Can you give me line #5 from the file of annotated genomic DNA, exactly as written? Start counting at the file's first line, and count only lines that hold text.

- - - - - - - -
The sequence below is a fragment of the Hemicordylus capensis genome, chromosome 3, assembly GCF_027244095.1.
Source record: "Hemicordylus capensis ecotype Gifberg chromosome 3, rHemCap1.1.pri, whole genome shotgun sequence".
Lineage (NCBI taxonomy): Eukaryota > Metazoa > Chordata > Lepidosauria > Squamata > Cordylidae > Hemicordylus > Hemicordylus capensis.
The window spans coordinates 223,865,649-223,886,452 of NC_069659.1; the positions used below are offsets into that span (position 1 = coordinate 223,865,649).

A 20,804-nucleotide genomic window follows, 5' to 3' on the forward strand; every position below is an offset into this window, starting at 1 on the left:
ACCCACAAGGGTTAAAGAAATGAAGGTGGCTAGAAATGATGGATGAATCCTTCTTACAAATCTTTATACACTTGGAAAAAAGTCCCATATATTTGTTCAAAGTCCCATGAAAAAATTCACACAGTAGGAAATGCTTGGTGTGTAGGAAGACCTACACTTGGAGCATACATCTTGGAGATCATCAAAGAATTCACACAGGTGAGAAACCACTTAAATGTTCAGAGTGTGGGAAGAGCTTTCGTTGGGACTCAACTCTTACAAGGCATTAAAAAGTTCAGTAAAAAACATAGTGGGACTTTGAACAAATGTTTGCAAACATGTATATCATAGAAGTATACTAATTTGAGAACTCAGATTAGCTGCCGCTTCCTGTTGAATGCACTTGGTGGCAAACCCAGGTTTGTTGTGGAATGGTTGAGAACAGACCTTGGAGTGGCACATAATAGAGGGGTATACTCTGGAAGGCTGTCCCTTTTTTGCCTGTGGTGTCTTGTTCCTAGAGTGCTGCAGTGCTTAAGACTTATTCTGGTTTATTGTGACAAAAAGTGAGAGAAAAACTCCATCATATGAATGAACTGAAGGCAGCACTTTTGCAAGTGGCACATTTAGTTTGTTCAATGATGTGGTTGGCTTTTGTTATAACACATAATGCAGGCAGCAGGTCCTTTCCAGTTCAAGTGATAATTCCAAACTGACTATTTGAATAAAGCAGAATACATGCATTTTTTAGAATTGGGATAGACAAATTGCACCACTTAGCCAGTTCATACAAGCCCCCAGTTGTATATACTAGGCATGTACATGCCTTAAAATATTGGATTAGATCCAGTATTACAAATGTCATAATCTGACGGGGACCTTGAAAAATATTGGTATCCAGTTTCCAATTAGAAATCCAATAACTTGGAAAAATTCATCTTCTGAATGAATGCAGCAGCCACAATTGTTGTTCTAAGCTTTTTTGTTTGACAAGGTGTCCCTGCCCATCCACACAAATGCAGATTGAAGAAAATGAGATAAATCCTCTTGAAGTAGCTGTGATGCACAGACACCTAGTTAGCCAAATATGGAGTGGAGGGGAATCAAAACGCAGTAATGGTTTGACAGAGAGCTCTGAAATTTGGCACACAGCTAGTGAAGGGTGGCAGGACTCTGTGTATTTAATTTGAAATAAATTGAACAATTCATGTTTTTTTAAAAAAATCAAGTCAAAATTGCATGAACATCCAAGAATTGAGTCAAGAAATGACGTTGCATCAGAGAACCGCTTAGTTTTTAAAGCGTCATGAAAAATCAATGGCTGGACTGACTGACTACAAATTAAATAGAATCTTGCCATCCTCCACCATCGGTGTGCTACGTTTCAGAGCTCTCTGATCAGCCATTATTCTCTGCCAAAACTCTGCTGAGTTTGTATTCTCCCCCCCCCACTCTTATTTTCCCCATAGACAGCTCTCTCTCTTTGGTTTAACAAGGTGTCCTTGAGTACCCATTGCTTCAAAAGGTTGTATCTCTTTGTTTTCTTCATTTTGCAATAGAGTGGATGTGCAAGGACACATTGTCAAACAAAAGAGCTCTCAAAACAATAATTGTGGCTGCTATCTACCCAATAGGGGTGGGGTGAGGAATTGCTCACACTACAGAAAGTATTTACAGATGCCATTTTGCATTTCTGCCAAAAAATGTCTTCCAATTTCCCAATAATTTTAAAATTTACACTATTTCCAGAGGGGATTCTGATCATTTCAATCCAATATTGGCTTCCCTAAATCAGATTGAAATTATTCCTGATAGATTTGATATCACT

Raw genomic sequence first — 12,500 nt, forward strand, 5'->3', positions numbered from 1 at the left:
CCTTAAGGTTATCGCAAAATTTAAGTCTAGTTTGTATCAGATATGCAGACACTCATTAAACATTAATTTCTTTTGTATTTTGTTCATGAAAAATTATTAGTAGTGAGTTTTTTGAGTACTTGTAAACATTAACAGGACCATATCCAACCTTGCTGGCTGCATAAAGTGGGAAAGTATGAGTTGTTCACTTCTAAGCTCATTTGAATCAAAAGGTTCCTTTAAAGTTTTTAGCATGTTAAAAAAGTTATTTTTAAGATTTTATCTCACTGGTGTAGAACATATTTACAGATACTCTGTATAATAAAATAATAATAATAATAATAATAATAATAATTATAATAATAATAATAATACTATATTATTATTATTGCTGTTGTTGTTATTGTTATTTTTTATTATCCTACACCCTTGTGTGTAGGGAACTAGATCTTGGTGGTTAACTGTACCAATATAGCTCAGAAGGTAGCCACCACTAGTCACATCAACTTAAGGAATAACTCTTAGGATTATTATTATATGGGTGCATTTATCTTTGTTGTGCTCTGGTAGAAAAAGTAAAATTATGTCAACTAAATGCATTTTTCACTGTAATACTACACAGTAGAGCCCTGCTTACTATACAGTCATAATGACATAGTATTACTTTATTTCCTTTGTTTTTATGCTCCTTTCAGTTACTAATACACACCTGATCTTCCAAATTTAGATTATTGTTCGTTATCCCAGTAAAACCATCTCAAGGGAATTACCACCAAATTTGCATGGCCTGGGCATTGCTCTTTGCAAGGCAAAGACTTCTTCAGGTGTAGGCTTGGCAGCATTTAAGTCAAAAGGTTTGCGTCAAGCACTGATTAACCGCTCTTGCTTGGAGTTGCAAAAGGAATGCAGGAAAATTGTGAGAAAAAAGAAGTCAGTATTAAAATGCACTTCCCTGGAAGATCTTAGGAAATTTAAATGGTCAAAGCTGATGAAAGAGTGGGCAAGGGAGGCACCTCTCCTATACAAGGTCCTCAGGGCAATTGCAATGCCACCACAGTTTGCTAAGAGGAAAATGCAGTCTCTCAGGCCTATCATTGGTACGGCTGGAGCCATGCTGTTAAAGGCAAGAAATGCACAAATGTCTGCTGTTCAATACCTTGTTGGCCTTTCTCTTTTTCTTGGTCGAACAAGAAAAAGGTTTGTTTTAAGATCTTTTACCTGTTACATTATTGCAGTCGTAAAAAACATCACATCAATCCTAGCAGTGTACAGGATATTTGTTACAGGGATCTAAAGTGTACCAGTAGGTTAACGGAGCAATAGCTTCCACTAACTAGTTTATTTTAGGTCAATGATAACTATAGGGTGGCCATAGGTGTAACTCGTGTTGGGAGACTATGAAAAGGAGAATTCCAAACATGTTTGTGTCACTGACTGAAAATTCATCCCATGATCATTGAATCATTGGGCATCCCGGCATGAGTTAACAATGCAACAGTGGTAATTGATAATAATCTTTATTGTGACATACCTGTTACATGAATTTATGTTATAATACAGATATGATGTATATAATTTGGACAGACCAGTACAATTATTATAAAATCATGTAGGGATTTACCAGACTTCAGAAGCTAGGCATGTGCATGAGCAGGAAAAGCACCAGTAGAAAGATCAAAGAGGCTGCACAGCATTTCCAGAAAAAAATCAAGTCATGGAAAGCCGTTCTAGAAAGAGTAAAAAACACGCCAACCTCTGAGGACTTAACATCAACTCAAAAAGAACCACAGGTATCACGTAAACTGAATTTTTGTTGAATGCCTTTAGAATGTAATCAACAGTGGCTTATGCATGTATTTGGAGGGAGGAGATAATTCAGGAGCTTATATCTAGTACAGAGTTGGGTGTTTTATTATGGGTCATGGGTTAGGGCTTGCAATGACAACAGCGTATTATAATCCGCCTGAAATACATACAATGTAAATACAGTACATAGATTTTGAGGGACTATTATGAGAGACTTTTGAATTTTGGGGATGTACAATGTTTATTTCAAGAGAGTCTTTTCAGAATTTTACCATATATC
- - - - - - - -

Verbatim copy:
A 20,804-nucleotide genomic window follows, 5' to 3' on the forward strand; every position below is an offset into this window, starting at 1 on the left: